Rummanah Aasi
 The Dinner is one of those books that you will either love or hate. The book was a huge bestseller in Europe last year and when it was brought to the U.S. it was dubbed "the European Gone Girl". Though I can see similarities between both books, The Dinner stands on its own and will generate immediate reactions once you are finished with it.


Description: A summer's evening in Amsterdam and two couples meet at a fashionable restaurant. Between mouthfuls of food and over the delicate scraping of cutlery, the conversation remains a gentle hum of politeness - the banality of work, the triviality of holidays. But the empty words hide a terrible conflict and, with every forced smile and every new course, the knives are being sharpened.
  Each couple has a fifteen-year-old son. Together, the boys have committed a horrifying act, caught on camera, and their grainy images have been beamed into living rooms across the nation; despite a police manhunt, the boys remain unidentified - by everyone except their parents. As the dinner reaches its culinary climax, the conversation finally touches on their children and, as civility and friendship disintegrate, each couple shows just how far they are prepared to go to protect those they love.

Review: The Dinner is a chilling novel starts out as a witty look at contemporary manners and social class before slowly turning into a I-can't-believe-the story-went there psychological thriller. As the title suggests, plot unfolds over the time over a dinner between the Lohman brothers, unemployed teacher Paul and politician Serge, a candidate for prime minister, meet at an expensive Amsterdam restaurant, along with their respective spouses, Claire and Babette, to discuss a situation involving their respective 15-year-old sons, Michel and Rick. At first, the two couples discuss such pleasantries as wine and other chit chat cleverly avoiding the reason why all four adults have come together. The  five-course dinner, from aperitif (i.e. appetizer) to digestif (i.e. dessert/coffee), we get to see the true aspects of the characters and the secrets that come out which will threaten relations between the two families. I don't want to say much more because that would spoil the suspense and the twisted plot turns, which slowly strips away layers of civility to expose the primal depths of supposedly model citizens, not to mention one character's past history of mental illness and violence. There is lots of dark humor in The Dinner and I would even go as far as saying it could be labeled as a satire about the lengths to which people will go to preserve a comfortable way of life. Though you may not find any redeemable characters and an unreliable narrator, you will be hooked once you start The Dinner. I would highly recommend it for a book club discussion.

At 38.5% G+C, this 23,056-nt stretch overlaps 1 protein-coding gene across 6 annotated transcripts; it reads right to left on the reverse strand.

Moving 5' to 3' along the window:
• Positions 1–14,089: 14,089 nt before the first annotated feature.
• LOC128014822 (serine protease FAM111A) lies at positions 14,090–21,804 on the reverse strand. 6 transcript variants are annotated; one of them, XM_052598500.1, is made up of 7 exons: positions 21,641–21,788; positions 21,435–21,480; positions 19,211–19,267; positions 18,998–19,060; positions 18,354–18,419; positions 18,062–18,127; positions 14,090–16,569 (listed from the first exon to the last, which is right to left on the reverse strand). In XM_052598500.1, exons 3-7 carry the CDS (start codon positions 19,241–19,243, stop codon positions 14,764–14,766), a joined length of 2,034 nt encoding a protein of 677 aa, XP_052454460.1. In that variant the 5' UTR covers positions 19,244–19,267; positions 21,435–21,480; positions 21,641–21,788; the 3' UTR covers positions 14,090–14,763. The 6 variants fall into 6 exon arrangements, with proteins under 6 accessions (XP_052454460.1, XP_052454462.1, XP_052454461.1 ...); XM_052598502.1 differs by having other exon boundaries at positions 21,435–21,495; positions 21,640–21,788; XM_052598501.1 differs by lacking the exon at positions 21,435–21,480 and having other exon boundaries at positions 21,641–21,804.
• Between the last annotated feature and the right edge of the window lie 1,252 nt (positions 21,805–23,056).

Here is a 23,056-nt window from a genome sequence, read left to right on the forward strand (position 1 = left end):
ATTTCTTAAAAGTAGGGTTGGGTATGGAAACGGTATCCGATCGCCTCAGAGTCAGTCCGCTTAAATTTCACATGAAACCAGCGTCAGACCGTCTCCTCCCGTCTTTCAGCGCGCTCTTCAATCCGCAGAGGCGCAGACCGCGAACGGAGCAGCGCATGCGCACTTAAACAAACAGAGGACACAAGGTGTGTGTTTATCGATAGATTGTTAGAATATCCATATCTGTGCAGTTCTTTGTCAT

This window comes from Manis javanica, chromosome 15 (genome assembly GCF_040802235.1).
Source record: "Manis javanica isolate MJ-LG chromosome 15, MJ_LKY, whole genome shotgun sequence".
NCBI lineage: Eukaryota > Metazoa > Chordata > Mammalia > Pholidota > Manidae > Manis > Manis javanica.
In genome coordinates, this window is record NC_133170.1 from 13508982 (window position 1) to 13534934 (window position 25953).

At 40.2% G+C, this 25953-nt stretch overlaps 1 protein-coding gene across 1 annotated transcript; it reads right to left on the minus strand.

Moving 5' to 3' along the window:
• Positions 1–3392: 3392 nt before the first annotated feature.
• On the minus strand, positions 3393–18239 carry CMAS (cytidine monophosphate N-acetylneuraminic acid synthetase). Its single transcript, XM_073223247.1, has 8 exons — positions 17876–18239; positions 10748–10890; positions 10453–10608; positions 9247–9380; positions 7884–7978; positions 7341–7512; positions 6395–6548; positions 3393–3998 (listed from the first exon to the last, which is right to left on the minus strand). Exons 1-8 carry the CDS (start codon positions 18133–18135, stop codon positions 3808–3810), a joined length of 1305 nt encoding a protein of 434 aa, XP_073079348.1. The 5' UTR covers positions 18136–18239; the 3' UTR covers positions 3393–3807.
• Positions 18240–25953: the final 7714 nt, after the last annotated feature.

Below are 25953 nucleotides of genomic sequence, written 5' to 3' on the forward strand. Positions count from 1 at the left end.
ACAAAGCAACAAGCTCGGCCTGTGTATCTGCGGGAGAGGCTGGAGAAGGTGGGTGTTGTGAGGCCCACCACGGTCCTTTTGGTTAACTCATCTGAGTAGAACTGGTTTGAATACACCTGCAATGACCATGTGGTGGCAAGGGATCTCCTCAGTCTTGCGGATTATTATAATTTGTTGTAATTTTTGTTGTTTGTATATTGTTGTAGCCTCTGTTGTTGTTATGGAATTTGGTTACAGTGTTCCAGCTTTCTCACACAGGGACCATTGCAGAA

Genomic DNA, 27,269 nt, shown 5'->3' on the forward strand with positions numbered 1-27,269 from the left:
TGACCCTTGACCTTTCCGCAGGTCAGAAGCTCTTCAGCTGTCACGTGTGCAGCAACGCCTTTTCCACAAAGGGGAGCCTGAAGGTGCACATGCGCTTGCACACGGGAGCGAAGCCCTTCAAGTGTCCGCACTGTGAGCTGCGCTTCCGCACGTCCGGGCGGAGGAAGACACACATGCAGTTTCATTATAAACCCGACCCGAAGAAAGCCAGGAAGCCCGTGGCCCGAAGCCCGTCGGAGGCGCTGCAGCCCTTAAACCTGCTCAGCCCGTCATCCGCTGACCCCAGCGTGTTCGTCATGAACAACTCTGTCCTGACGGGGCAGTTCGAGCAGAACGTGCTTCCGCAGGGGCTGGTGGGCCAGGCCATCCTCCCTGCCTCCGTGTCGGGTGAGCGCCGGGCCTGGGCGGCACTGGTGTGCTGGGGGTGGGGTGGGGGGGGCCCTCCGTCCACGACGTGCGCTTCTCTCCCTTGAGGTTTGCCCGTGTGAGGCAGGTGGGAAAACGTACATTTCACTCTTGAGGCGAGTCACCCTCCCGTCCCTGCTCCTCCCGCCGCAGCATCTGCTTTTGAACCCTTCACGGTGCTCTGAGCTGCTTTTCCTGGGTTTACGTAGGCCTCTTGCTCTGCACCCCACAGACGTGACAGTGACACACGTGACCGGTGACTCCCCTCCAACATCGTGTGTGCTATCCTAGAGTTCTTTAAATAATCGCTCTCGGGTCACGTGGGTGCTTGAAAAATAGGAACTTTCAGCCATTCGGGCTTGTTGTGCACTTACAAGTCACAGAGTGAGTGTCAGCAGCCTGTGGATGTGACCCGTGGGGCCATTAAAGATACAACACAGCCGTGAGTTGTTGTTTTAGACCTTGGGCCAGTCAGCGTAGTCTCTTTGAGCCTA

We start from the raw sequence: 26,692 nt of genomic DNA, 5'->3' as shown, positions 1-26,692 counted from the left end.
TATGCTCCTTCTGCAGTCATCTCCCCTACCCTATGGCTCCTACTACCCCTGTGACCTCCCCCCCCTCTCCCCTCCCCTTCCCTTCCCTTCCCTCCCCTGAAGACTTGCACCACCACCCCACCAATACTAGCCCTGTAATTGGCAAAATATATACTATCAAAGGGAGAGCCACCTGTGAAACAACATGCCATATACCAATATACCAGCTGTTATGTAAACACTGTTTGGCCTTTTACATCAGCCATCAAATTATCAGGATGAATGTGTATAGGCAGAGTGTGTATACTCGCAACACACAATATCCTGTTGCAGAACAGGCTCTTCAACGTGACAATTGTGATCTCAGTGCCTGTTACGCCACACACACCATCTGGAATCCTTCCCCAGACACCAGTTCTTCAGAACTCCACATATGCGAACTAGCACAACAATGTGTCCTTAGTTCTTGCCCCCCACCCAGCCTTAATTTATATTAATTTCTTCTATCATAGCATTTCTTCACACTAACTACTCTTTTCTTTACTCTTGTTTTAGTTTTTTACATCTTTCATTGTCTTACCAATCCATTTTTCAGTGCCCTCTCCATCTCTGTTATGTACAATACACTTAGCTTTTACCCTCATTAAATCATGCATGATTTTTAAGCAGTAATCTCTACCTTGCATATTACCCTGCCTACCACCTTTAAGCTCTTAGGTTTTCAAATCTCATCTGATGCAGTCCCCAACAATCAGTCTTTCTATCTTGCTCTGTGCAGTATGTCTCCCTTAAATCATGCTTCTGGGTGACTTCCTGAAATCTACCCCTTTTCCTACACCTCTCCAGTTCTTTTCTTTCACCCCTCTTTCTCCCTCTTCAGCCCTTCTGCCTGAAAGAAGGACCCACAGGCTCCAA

Rating: 4 stars

Words of Caution: There is strong language and scenes of violence. Recommended for older, mature teens and adults only.

If you like this book try: Defending Jacob by William Landay, God of Carnage by Yasmina Reza, We Need to Talk About Kevin by Lionel Shriver
1 Response
  1. I would like this one, I just finished We Were Liars and I love twisty, strange reads. I will add this to my list for Fall.


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